Controls in visual studio provide lot of design time features such as drag-drop, specifying the properties using Property window. All these not only speed up the development process, but also reduce the amount of the code you need to type in, which otherwise give a scope to errors. Most of the time, the default behaviour of controls (web controls or normal windows controls) is sufficient to work with. But sometimes we do require extra functionality to be added each control at design time. To provide an example, customize text box control to have a property named
MyCustomName and allow the developer to specify this value at design time or run time. So the normal way to achieve this is deriving your own control from the text box and providing a public property to it.
Coming to the main problem, what if the property needs to be applied to all controls (label, button, checkbox etc..)? For an example,
CSSClass is a property that applies to most of the web controls. To provide such a property to all the controls, you need to derive a class for each control and have that extra property. In case you want to extend all these controls with one more property, the only way in this case is to touch all these classes. Alternative solution to this problem is a Provider.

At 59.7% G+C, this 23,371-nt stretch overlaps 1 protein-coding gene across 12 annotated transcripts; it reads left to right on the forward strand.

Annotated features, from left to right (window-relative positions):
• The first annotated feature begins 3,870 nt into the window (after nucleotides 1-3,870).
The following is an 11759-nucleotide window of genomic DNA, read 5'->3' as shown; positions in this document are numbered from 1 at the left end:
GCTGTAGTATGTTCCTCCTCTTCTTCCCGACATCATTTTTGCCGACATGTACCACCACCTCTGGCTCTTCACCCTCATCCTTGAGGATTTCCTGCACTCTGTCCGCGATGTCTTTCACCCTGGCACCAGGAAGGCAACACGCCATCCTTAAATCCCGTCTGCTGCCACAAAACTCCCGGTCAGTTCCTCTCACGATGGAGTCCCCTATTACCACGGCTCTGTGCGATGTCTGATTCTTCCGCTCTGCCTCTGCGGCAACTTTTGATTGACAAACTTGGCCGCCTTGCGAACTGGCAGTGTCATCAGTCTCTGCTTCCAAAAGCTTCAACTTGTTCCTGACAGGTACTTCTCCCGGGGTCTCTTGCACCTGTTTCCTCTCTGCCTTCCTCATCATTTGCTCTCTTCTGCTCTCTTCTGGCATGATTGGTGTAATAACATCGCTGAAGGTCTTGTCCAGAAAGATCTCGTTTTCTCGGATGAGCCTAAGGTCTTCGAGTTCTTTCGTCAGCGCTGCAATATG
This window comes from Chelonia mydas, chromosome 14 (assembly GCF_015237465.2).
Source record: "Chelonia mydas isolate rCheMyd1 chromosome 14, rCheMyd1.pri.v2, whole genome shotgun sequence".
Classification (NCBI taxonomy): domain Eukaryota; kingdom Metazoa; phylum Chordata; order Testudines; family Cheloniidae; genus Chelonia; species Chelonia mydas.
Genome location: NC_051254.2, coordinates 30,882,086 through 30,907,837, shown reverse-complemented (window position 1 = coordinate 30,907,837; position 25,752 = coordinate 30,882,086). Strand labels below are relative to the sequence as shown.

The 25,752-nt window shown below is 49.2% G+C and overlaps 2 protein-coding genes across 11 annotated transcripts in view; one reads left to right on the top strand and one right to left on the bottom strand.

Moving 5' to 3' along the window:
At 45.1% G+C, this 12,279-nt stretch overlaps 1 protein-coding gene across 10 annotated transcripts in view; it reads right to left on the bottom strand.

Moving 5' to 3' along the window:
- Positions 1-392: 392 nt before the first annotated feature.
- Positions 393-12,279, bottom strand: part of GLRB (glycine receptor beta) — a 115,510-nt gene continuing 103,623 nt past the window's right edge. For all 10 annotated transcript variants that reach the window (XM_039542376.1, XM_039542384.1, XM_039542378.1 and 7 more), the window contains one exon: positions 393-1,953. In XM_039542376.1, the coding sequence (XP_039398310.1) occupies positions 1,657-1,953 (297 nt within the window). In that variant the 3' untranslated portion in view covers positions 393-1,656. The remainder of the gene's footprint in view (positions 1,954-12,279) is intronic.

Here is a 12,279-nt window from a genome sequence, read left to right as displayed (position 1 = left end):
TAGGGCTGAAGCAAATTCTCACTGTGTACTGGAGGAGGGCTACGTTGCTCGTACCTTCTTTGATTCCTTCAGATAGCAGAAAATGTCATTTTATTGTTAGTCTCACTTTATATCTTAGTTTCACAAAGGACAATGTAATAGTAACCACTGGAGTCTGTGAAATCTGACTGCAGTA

A Provider is a control or component that lets you extend all or selected set of controls without creating extra classes. Tooltip, Help and Error Providers are the predefined providers. Tooltip provider, when dragged into the component tray, adds an extra property (ToolTip on toolTip1) to all the controls on the form. The runtime yields each control to the provider for the actual implementation of the extended properties. In doing so, the extender control gets a reference to the extendee and can check the type and name to read and update the state. You can read more on these providers at http://msdn.microsoft.com/msdnmag/issues/03/11/CuttingEdge/default.aspx.
In this article, the implementation of providers is explained using a problem at hand, and solving the same. To briefly describe the problem, the